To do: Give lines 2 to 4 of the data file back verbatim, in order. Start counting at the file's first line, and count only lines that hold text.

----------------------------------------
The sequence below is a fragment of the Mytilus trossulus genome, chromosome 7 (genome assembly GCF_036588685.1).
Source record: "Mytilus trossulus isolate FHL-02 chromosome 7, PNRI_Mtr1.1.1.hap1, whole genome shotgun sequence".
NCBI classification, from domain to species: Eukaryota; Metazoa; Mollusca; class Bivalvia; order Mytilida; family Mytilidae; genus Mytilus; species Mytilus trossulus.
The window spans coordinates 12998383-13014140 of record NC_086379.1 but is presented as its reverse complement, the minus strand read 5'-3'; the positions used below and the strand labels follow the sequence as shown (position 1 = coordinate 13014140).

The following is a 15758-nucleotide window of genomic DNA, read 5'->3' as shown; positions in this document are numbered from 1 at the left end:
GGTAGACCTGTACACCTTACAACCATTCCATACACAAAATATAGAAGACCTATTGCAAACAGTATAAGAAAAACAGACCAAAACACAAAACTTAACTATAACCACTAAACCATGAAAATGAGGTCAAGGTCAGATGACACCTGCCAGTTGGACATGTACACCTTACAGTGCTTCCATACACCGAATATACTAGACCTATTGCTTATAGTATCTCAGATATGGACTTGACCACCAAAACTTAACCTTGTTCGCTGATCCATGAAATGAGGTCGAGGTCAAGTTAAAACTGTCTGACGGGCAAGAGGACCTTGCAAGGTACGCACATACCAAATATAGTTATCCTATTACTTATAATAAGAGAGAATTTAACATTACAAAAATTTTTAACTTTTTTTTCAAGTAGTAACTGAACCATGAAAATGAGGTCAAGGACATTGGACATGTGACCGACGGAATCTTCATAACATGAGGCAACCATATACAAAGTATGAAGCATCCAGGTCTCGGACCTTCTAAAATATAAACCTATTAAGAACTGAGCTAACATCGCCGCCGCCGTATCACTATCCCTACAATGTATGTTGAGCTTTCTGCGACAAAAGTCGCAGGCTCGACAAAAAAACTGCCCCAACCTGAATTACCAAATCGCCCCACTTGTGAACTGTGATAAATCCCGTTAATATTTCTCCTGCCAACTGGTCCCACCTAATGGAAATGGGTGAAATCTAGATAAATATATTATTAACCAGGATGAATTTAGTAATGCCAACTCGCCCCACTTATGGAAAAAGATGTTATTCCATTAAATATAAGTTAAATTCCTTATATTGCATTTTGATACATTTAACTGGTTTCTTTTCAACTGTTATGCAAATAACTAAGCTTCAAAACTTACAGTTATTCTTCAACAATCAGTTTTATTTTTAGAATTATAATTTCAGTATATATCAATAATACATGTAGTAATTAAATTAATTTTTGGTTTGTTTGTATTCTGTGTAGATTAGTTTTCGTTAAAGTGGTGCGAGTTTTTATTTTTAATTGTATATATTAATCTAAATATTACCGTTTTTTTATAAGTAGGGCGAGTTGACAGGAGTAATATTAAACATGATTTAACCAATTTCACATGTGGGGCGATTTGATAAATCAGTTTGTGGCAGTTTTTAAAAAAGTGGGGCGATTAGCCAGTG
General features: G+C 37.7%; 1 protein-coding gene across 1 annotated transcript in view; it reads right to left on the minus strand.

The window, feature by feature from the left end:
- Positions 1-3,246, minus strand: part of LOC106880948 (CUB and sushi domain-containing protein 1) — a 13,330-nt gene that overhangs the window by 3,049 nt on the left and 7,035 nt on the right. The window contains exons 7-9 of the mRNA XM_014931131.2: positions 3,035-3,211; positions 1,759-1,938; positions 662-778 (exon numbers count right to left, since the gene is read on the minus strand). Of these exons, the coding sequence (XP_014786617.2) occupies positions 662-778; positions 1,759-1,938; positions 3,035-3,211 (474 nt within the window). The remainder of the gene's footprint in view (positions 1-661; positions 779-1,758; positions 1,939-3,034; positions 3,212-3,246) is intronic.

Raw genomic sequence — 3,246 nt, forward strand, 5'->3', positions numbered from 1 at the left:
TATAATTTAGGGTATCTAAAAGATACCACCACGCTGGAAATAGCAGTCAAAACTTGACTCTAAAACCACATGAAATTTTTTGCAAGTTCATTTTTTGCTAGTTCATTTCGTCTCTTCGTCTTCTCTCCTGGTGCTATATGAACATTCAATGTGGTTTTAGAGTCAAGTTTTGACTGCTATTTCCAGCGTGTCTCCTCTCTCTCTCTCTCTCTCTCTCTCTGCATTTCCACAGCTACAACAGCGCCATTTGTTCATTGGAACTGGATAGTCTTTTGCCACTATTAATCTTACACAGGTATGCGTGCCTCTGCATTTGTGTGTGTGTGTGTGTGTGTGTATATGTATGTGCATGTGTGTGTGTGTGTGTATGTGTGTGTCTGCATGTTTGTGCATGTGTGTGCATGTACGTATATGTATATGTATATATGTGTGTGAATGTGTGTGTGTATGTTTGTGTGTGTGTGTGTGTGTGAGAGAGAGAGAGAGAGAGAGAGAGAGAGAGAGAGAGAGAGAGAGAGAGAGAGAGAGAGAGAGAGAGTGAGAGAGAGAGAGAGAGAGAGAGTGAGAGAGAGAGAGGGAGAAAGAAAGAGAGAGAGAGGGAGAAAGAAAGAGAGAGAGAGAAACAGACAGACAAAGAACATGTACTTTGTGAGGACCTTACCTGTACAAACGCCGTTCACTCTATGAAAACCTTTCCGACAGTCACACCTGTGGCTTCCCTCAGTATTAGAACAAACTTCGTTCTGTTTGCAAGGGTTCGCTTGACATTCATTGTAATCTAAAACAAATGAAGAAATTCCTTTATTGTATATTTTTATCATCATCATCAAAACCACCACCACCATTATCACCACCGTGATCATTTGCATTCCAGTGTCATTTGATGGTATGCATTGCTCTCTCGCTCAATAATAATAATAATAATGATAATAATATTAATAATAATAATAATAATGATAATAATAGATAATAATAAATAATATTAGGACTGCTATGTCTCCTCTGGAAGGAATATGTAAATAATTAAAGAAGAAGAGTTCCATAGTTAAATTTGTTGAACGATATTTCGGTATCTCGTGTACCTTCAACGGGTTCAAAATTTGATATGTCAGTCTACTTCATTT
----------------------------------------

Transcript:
Source record: "Mytilus trossulus isolate FHL-02 chromosome 7, PNRI_Mtr1.1.1.hap1, whole genome shotgun sequence".
NCBI classification, from domain to species: Eukaryota; Metazoa; Mollusca; class Bivalvia; order Mytilida; family Mytilidae; genus Mytilus; species Mytilus trossulus.
The window spans coordinates 12998383-13014140 of record NC_086379.1 but is presented as its reverse complement, the minus strand read 5'-3'; the positions used below and the strand labels follow the sequence as shown (position 1 = coordinate 13014140).